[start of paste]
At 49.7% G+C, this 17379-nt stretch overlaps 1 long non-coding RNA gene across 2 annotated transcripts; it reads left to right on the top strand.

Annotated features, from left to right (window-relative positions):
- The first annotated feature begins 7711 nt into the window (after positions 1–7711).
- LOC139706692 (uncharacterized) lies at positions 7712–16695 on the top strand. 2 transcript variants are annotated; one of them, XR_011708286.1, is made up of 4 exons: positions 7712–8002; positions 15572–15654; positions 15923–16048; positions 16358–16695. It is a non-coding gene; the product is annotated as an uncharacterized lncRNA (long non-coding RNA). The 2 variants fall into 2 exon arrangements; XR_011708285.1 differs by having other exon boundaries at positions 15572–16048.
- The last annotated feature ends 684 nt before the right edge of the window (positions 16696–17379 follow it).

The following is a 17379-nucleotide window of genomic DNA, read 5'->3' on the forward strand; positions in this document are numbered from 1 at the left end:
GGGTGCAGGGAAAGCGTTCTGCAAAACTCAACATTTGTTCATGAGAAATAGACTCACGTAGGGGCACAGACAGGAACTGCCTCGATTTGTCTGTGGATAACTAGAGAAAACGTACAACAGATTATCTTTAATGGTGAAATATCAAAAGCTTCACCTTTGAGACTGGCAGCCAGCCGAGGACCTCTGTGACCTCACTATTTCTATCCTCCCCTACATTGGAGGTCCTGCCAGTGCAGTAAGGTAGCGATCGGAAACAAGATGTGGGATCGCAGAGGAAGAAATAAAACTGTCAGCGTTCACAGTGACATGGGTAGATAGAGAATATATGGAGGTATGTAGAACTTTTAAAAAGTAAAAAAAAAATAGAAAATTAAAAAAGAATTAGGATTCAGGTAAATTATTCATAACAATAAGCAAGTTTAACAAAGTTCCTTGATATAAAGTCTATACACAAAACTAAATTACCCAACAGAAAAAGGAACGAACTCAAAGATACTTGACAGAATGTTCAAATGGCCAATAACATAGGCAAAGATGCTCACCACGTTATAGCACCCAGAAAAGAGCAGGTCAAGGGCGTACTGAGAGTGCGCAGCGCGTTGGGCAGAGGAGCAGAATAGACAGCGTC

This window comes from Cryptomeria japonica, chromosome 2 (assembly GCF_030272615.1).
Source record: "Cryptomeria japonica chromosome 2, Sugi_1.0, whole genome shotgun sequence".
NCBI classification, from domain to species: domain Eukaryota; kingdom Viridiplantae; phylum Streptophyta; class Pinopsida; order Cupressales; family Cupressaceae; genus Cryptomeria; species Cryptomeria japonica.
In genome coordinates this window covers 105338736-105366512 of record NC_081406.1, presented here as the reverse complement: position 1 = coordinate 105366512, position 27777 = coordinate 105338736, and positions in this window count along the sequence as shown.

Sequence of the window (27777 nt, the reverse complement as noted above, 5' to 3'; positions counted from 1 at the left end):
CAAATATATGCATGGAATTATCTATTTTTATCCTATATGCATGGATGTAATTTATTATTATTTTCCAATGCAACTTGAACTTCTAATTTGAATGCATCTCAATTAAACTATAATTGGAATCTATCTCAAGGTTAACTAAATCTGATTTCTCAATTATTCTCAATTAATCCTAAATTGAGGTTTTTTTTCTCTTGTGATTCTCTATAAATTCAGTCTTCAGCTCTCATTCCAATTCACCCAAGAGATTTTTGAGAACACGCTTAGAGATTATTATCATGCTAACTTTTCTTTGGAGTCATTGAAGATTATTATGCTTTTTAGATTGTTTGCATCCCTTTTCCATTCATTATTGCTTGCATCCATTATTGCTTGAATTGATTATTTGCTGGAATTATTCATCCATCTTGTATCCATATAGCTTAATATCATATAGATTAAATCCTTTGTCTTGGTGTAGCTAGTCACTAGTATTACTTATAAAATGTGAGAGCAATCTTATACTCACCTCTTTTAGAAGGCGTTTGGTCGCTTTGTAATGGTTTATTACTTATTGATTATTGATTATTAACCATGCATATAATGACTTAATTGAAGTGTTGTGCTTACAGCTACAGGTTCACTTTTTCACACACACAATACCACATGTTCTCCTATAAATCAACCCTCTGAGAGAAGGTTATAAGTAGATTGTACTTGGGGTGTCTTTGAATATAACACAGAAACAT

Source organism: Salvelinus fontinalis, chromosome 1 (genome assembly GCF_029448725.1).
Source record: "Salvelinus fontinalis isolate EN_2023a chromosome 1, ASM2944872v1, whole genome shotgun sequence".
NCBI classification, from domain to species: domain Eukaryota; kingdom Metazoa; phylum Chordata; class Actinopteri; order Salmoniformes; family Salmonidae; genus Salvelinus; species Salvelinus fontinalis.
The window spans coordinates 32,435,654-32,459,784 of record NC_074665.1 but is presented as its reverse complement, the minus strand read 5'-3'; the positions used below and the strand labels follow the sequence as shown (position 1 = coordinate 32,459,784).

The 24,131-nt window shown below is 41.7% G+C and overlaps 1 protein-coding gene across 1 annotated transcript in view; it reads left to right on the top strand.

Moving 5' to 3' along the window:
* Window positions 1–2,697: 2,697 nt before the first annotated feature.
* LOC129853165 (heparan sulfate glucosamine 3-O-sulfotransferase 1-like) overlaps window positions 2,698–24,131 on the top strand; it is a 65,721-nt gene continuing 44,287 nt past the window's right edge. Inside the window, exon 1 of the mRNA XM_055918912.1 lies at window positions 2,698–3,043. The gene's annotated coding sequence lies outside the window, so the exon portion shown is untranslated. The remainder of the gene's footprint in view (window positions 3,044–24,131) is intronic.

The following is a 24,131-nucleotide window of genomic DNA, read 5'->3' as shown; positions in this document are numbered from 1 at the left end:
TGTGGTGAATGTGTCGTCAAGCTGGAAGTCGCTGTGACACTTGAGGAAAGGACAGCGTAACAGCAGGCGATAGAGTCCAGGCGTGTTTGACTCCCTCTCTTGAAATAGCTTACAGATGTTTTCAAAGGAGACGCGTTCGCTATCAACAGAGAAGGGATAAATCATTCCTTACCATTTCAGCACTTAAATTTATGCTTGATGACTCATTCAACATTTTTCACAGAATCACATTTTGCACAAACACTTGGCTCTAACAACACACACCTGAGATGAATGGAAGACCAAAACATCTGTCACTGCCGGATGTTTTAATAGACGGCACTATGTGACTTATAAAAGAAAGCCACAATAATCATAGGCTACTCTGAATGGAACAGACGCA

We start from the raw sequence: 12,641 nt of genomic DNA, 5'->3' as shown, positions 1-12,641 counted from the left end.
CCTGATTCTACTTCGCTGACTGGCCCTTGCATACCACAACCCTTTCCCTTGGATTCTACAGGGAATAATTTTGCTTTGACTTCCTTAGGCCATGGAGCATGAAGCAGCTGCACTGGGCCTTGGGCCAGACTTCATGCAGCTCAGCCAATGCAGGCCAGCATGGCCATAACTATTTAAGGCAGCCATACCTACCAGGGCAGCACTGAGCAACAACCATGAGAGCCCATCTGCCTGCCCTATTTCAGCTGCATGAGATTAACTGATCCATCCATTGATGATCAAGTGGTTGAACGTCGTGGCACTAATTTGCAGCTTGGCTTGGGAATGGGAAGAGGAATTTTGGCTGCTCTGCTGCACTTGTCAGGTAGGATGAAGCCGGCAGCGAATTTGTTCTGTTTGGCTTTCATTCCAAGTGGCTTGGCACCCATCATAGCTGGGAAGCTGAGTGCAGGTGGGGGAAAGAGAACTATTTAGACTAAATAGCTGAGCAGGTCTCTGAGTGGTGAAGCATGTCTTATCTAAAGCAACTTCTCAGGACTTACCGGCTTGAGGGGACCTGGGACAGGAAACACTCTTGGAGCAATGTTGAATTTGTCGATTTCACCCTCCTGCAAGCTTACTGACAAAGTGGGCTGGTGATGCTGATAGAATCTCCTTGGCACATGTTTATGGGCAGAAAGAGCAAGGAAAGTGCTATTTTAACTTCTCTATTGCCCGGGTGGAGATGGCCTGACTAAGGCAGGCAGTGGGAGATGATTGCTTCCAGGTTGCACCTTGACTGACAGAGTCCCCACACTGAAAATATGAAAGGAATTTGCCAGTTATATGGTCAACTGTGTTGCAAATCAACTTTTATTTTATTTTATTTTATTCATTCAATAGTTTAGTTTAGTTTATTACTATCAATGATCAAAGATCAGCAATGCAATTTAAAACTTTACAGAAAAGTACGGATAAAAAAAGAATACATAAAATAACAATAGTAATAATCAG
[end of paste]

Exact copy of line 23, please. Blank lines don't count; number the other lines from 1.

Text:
TGTGGTGAATGTGTCGTCAAGCTGGAAGTCGCTGTGACACTTGAGGAAAGGACAGCGTAACAGCAGGCGATAGAGTCCAGGCGTGTTTGACTCCCTCTCTTGAAATAGCTTACAGATGTTTTCAAAGGAGACGCGTTCGCTATCAACAGAGAAGGGATAAATCATTCCTTACCATTTCAGCACTTAAATTTATGCTTGATGACTCATTCAACATTTTTCACAGAATCACATTTTGCACAAACACTTGGCTCTAACAACACACACCTGAGATGAATGGAAGACCAAAACATCTGTCACTGCCGGATGTTTTAATAGACGGCACTATGTGACTTATAAAAGAAAGCCACAATAATCATAGGCTACTCTGAATGGAACAGACGCA